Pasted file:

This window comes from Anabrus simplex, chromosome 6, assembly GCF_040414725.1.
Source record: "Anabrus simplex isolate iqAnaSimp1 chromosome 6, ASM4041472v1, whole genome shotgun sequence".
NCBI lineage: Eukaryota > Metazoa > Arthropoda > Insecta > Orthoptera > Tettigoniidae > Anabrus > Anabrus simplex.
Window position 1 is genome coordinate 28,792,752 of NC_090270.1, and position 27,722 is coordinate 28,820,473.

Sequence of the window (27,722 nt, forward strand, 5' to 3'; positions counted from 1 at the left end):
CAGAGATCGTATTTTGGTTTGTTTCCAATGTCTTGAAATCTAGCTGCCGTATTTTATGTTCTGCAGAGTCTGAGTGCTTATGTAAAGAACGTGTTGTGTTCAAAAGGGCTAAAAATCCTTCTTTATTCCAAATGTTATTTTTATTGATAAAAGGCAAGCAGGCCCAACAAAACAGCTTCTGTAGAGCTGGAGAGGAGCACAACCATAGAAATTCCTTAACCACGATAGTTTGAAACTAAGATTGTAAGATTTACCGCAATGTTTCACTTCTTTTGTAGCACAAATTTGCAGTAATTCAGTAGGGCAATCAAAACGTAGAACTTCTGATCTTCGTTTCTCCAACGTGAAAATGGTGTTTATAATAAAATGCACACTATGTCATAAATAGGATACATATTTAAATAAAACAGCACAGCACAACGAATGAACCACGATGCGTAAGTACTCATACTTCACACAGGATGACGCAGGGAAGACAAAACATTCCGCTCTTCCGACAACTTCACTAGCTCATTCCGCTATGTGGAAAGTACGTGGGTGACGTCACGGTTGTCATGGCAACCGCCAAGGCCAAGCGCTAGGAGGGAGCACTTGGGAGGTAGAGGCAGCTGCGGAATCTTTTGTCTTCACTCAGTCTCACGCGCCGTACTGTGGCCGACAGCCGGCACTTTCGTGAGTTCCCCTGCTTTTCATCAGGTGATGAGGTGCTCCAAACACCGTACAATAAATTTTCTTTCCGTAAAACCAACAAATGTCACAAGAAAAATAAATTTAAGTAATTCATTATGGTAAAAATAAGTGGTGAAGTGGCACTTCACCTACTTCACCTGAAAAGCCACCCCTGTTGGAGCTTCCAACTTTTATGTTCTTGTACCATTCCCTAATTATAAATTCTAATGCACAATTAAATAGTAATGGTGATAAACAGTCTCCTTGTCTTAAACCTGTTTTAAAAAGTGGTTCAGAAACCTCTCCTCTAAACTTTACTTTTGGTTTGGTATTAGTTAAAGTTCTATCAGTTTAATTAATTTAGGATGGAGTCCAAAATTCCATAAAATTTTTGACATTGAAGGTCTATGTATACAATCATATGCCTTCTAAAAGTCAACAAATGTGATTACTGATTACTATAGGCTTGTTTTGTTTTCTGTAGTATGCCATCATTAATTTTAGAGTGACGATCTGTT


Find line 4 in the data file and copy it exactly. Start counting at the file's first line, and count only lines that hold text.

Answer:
Window position 1 is genome coordinate 28,792,752 of NC_090270.1, and position 27,722 is coordinate 28,820,473.